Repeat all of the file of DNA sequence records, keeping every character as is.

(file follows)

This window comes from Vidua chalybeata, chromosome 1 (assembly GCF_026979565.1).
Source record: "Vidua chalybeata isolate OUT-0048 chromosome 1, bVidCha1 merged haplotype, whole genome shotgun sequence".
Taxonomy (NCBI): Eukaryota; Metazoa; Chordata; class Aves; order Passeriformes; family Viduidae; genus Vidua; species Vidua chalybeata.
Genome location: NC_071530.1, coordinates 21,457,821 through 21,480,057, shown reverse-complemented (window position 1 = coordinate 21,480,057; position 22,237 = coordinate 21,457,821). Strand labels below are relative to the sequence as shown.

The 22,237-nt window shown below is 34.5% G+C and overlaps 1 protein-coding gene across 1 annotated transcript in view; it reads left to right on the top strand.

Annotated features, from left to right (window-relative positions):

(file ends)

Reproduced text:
This window comes from Vidua chalybeata, chromosome 1 (assembly GCF_026979565.1).
Source record: "Vidua chalybeata isolate OUT-0048 chromosome 1, bVidCha1 merged haplotype, whole genome shotgun sequence".
Taxonomy (NCBI): Eukaryota; Metazoa; Chordata; class Aves; order Passeriformes; family Viduidae; genus Vidua; species Vidua chalybeata.
Genome location: NC_071530.1, coordinates 21,457,821 through 21,480,057, shown reverse-complemented (window position 1 = coordinate 21,480,057; position 22,237 = coordinate 21,457,821). Strand labels below are relative to the sequence as shown.

The 22,237-nt window shown below is 34.5% G+C and overlaps 1 protein-coding gene across 1 annotated transcript in view; it reads left to right on the top strand.

Annotated features, from left to right (window-relative positions):